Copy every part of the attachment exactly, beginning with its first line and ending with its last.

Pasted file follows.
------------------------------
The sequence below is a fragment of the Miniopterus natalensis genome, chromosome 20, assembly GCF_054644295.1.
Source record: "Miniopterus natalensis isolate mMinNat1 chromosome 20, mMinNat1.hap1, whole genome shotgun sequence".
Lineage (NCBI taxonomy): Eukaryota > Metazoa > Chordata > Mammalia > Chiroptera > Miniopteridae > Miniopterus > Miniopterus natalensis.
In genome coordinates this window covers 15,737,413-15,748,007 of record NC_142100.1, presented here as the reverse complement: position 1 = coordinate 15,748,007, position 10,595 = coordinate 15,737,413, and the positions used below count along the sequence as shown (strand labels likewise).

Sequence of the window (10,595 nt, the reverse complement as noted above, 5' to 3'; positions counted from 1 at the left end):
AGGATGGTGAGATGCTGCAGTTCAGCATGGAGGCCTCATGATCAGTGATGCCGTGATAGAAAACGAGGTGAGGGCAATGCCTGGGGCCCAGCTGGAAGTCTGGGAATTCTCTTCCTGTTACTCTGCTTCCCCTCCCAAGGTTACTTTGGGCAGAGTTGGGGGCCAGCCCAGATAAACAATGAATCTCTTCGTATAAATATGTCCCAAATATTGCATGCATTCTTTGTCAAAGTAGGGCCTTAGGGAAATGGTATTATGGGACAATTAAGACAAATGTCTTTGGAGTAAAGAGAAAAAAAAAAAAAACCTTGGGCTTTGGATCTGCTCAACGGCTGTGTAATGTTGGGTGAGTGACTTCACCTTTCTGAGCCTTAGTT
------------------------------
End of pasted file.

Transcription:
The sequence below is a fragment of the Miniopterus natalensis genome, chromosome 20, assembly GCF_054644295.1.
Source record: "Miniopterus natalensis isolate mMinNat1 chromosome 20, mMinNat1.hap1, whole genome shotgun sequence".
Lineage (NCBI taxonomy): Eukaryota > Metazoa > Chordata > Mammalia > Chiroptera > Miniopteridae > Miniopterus > Miniopterus natalensis.
In genome coordinates this window covers 15,737,413-15,748,007 of record NC_142100.1, presented here as the reverse complement: position 1 = coordinate 15,748,007, position 10,595 = coordinate 15,737,413, and the positions used below count along the sequence as shown (strand labels likewise).

Sequence of the window (10,595 nt, the reverse complement as noted above, 5' to 3'; positions counted from 1 at the left end):
AGGATGGTGAGATGCTGCAGTTCAGCATGGAGGCCTCATGATCAGTGATGCCGTGATAGAAAACGAGGTGAGGGCAATGCCTGGGGCCCAGCTGGAAGTCTGGGAATTCTCTTCCTGTTACTCTGCTTCCCCTCCCAAGGTTACTTTGGGCAGAGTTGGGGGCCAGCCCAGATAAACAATGAATCTCTTCGTATAAATATGTCCCAAATATTGCATGCATTCTTTGTCAAAGTAGGGCCTTAGGGAAATGGTATTATGGGACAATTAAGACAAATGTCTTTGGAGTAAAGAGAAAAAAAAAAAAAACCTTGGGCTTTGGATCTGCTCAACGGCTGTGTAATGTTGGGTGAGTGACTTCACCTTTCTGAGCCTTAGTT